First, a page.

In California, alcohol-related DUI arrests result in two separate cases, which are a DUI charge with the courts and a Department of Motor Vehicle (DMV) hearing. While a DUI court case involves criminal charges with imprisonment and court-ordered fines as potential penalties, a DMV hearing consists of the suspension or revocation of your driver’s license as the only possible penalty. However, you only have ten days from the day of your DUI arrest to request a DMV hearing, failure to which California's DMV automatically suspends your license. The circumstances of your offense, including if you are a repeat offender, determine how long your license can be suspended.
With California having a low tolerance for DUI repeat offenders, harsher penalties accompany a second DUI offense. It is critical to have an experienced DUI attorney at your DUI court case and also during your DMV hearing. At the San Jose DUI Attorney Law Firm, we have experience dealing with DUI cases, including repeat offenses. We are committed to not only protecting your rights in the DUI court case but also ensure you avoid the suspension of your license in the DMV hearings.
Differentiating a DMV Hearing from a DUI Charge
After a DUI arrest, many people often wonder why they have to deal with two legal proceedings and the difference between the two. While a DUI charge in court is a criminal charge with criminal penalties, a DMV hearing is an administrative hearing whose only role is to determine whether the DMV will suspend your driver's license or not. Since only California's Department of Motor Vehicle (DMV) has the authority to suspend your driver’s license, DMV hearings are mandatory after a DUI arrest. In both the DMV hearing and the DUI criminal charge, second DUI offenses attract severe penalties compared to first offenses. To understand what it means to have your driver's license suspended in first and subsequent DUI offenses, it is crucial to know the difference between a DMV hearing and a DUI court case.
- DUI Court Case
A DUI court case is a criminal case hence has a similar court process to those of other crimes in California. Therefore, in a DUI court case, many things, including criminal penalties, are at stake. The penalties may include potential imprisonment, fines, mandatory DUI school completion, among other probation conditions. Additionally, a DUI court case can also result in the suspension of your driver's license. However, unlike in a DMV hearing, you have the right to a public defender in case you cannot afford a private attorney. Different people also handle a DUI court case, unlike in a DMV hearing where the review officer acts as prosecutor, judge, jury, and executioner. Mostly, compared to DMV hearings, DUI court cases are fairer.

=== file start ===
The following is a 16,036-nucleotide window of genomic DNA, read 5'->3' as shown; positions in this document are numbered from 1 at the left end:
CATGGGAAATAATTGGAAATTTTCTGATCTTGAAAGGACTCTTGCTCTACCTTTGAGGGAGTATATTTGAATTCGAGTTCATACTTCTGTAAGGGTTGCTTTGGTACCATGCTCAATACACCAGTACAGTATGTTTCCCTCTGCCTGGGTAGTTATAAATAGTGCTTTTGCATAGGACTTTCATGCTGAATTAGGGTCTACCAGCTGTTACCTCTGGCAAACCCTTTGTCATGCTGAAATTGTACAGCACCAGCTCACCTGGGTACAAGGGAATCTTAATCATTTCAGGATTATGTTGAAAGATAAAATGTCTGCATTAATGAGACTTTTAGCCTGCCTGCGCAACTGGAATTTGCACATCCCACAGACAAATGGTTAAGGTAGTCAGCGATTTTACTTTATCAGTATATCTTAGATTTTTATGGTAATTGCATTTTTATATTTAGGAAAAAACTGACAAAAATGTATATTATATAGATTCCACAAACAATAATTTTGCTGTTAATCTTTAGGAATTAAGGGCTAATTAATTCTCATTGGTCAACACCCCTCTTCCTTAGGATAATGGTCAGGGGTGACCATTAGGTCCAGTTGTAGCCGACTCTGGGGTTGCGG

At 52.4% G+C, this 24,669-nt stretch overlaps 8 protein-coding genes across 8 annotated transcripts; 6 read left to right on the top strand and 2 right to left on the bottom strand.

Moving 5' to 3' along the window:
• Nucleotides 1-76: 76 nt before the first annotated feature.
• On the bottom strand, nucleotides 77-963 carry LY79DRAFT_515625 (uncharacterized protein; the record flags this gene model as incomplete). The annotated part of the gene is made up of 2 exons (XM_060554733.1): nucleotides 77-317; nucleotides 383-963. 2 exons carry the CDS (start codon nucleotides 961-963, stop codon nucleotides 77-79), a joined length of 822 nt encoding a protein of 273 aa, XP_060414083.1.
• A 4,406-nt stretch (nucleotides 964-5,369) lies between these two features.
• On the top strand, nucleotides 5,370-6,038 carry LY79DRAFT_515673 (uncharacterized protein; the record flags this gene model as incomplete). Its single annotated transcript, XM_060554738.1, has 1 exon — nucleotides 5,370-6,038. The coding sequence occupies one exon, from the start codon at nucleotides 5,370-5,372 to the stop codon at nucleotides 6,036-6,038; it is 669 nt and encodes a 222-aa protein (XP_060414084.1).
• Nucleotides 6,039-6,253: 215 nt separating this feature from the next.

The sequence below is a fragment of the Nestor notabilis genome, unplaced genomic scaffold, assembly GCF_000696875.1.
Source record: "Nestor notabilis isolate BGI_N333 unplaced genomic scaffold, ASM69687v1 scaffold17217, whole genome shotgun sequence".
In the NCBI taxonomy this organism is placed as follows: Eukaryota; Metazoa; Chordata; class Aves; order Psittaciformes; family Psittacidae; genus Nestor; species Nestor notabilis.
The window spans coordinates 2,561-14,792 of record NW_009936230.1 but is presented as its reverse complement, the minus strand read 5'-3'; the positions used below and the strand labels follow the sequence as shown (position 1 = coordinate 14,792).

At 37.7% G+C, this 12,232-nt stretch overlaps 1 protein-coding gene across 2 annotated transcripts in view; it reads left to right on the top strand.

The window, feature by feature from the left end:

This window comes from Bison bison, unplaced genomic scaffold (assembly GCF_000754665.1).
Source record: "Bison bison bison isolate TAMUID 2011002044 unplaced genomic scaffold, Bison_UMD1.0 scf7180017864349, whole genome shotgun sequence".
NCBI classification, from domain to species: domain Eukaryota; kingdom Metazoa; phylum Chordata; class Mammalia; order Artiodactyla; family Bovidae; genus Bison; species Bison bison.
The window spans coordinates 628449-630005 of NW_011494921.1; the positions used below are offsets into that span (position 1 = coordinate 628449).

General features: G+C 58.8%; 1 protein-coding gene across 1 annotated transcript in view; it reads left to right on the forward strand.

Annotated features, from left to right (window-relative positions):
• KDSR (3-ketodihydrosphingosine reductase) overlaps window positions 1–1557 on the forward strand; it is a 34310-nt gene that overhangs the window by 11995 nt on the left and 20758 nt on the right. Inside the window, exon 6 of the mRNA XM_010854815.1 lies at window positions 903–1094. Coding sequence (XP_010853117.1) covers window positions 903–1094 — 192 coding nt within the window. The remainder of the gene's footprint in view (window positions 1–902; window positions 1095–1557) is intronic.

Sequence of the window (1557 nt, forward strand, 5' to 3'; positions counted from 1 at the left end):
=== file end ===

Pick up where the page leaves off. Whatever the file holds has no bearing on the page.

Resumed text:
- DMV Hearing
Under California laws, it is mandatory to have a DMV hearing for every DUI arrest. The hearing is held at a DMV office and not at a criminal court. In DMV hearings, the reviewing officer handles the entire process. While you may not have the right to a public defender, you can hire a private attorney to assist you during your DMV hearing. In the hearing, only your driving privileges are at stake as there are no other consequences besides having your license suspended if you lose the DMV hearing. Alcohol-related DUI arrest in California involves the arresting officer confiscating your driver’s license and issuing you with a notice of suspension’ that acts as a 30-days temporary license. Additionally, the document also serves as a prompt for you to request a DMV hearing within ten days.
A DMV hearing request can be by either you or your attorney, and the DMV office can conduct the hearing either in person or over the phone. However, how the DMV conducts a hearing depends on the circumstances of your case. If you or your attorney fail to request a DMV hearing within ten days of the DUI arrest, an automatic license suspension occurs at the end of the 30 days when your temporary license expires. For a first time DUI offender, the automatic license suspension will be for a minimum of four months while failure to request a DMV hearing for a second time DUI offender attracts between one year and two years license suspension. However, you may have California DMV reinstate your license after fulfilling several conditions including:
- Enrolling in a DUI school
- Paying the reinstatement fee
- Submitting an SR-22 insurance form
- Installing an ignition interlock device (IID) in your vehicle
While both a DUI court case and DMV hearing can trigger license suspension for a second offense, both suspension processes are separate and independent of each other. In addition to the court process involving criminal charges and DMV hearings being ve administrative, other factors that distinguish the two processes include:
- While you have the option of not having a DMV hearing or even an attorney at such a hearing, there are no such options in a DUI court case.
- While a win in your DMV hearing leads to the setting aside of your license suspension, the decision does not have a direct effect on your DUI court case. The DMV decision is separate and independent from the court’s final decisions. You could still face a court-triggered license suspension even after a successful DMV hearing.
- A reduction of your DUI charges to reckless driving will not have any effect on whether or not to suspend your driver's license through a DMV hearing.
- While a DMV hearing only threatens your driving privileges, DUI court proceedings have additional consequences, including imprisonment. For a second DUI offense, these consequences are even more severe.
DMV Hearing and Penalties for a Second DUI Offense
Considering the dangers of drunk driving and the regularity of the offense in California, the state does not tolerate repeat offenses. In the case of a second offense, California DUI laws are stringent, and a second DUI attracts more severe penalties than a first DUI. The stiff penalties apply for both DUI court cases and DMV hearings. Mostly, the outcome of your DMV hearing depends on three issues, including: